Israeli Prime Minister Benjamin Netanyahu and Cypriot President Nicos Anastasiades announced at a joint press conference in Jerusalem on Sunday that the two countries had reached a “green passport” tourism agreement.

Under the agreement, which is set to go into effect on April 1, travelers who have received a full dose of one of the European-approved COVID-19 vaccines will not have to take two PCR (polymerase chain reaction) tests before traveling from one of the countries to the other and will not need to enter quarantine upon arrival.

The agreement between the two countries “opens up the possibility of restarting tourism in the near future,” said Netanyahu, adding that while it wouldn’t happen immediately, it wasn’t far off. “Cypriot tourists in Israel. Israeli tourists in Cyprus,” he added.

The Israeli prime minister praised the cooperation between the two countries in multiple fields, noting, in particular, their joint work on the EastMed gas pipeline project.

Anastasiades spoke about the “strategic depth” of the relationship between Cyprus and Israel, and expressed his desire to reaffirm the “excellent cooperation and synergies that have been established both bilaterally and multilaterally.”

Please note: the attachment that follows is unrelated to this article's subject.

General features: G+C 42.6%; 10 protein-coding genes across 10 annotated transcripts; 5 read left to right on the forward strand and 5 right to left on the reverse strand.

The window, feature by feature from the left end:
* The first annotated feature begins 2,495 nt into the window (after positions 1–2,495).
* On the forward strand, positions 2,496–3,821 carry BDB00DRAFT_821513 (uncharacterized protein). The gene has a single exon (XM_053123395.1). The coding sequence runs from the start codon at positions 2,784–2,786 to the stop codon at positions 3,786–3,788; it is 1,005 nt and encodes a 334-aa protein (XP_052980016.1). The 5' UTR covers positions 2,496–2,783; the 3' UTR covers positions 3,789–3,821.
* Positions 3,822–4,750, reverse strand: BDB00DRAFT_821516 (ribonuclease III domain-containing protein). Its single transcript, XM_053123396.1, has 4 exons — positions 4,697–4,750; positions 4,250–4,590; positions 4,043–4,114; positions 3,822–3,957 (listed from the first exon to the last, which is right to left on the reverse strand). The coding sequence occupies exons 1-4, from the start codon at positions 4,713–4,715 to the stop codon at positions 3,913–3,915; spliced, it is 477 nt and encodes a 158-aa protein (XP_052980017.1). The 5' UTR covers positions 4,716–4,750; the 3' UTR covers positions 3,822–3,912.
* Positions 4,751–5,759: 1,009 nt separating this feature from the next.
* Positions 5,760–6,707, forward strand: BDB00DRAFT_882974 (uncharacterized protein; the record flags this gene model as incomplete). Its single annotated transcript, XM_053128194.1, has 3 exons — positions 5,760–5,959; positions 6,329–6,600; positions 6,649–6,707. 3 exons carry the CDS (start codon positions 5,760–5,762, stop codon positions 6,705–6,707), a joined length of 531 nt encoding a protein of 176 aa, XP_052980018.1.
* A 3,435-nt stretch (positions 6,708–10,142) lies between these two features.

The Cypriot president singled out Israel’s COVID-19 vaccination program, which he said had established Israel as a “world champion in this respect,” and also expressed particular interest in the development of a promising new Israeli COVID-19 treatment. The drug, EXO-CD24, also caught the attention of Greek Prime Minister Kyriakos Mitsotakis during his visit to Israel on Feb. 8 to discuss travel and energy cooperation between the two countries.

Earlier that same day, the team of researchers from Tel Aviv Sourasky Medical Center (Ichilov Hospital) developing the treatment had met with Netanyahu to update him on their progress. In clinical trials, EXO-CD24 had a 100 percent rate, credited with curing 30 out of 30 patients with severe cases of COVID-19.

As did Mitsotakis, Anastasiades said he wanted Cyprus to take part in future clinical trials of the drug and relayed that Cypriot authorities had already given the green light for such participation.

Noting that Anastasiades’s visit came on “the heels of the visit of the prime minister of Greece,” said Netanyahu. “It’s a fact that we have built not only a bilateral alliance but a trilateral alliance, which I think is good for the region, good for our countries, [and] I think it’s good for the world.”


Jewish News Syndicate

With geographic, political and social divides growing wider, high-quality reporting and informed analysis are more important than ever to keep people connected.

Our ability to cover the most important issues in Israel and throughout the Jewish world—without the standard media bias—depends on the support of committed readers.

If you appreciate the value of our news service and recognize how JNS stands out among the competition, please click on the link and make a one-time or monthly contribution.

We appreciate your support.